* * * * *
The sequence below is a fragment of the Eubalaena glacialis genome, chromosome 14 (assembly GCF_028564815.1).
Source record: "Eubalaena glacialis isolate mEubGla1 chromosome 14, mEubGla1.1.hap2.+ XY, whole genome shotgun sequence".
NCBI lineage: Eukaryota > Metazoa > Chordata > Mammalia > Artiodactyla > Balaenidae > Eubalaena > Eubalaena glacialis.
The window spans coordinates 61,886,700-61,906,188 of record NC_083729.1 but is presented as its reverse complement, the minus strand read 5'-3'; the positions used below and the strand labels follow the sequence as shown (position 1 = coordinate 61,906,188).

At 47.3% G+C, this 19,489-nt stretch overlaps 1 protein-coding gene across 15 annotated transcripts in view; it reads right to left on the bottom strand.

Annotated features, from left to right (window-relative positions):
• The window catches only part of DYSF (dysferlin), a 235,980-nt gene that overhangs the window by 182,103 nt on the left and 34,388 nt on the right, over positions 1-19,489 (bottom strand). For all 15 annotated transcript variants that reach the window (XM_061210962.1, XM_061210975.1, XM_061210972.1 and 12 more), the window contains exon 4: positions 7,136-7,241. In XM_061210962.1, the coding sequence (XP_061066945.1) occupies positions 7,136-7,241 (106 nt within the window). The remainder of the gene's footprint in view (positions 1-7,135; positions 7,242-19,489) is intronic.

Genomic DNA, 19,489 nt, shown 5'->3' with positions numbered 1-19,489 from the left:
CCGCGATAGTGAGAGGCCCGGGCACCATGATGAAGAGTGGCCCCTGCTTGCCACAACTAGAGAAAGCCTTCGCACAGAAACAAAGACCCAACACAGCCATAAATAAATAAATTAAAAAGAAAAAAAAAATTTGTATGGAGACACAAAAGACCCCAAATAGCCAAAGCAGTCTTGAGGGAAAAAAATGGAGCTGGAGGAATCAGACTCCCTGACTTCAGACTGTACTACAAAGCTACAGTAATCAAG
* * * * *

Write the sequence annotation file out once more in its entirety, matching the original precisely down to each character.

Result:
The sequence below is a fragment of the Eubalaena glacialis genome, chromosome 14 (assembly GCF_028564815.1).
Source record: "Eubalaena glacialis isolate mEubGla1 chromosome 14, mEubGla1.1.hap2.+ XY, whole genome shotgun sequence".
NCBI lineage: Eukaryota > Metazoa > Chordata > Mammalia > Artiodactyla > Balaenidae > Eubalaena > Eubalaena glacialis.
The window spans coordinates 61,886,700-61,906,188 of record NC_083729.1 but is presented as its reverse complement, the minus strand read 5'-3'; the positions used below and the strand labels follow the sequence as shown (position 1 = coordinate 61,906,188).

At 47.3% G+C, this 19,489-nt stretch overlaps 1 protein-coding gene across 15 annotated transcripts in view; it reads right to left on the bottom strand.

Annotated features, from left to right (window-relative positions):
• The window catches only part of DYSF (dysferlin), a 235,980-nt gene that overhangs the window by 182,103 nt on the left and 34,388 nt on the right, over positions 1-19,489 (bottom strand). For all 15 annotated transcript variants that reach the window (XM_061210962.1, XM_061210975.1, XM_061210972.1 and 12 more), the window contains exon 4: positions 7,136-7,241. In XM_061210962.1, the coding sequence (XP_061066945.1) occupies positions 7,136-7,241 (106 nt within the window). The remainder of the gene's footprint in view (positions 1-7,135; positions 7,242-19,489) is intronic.

Genomic DNA, 19,489 nt, shown 5'->3' with positions numbered 1-19,489 from the left:
CCGCGATAGTGAGAGGCCCGGGCACCATGATGAAGAGTGGCCCCTGCTTGCCACAACTAGAGAAAGCCTTCGCACAGAAACAAAGACCCAACACAGCCATAAATAAATAAATTAAAAAGAAAAAAAAAATTTGTATGGAGACACAAAAGACCCCAAATAGCCAAAGCAGTCTTGAGGGAAAAAAATGGAGCTGGAGGAATCAGACTCCCTGACTTCAGACTGTACTACAAAGCTACAGTAATCAAG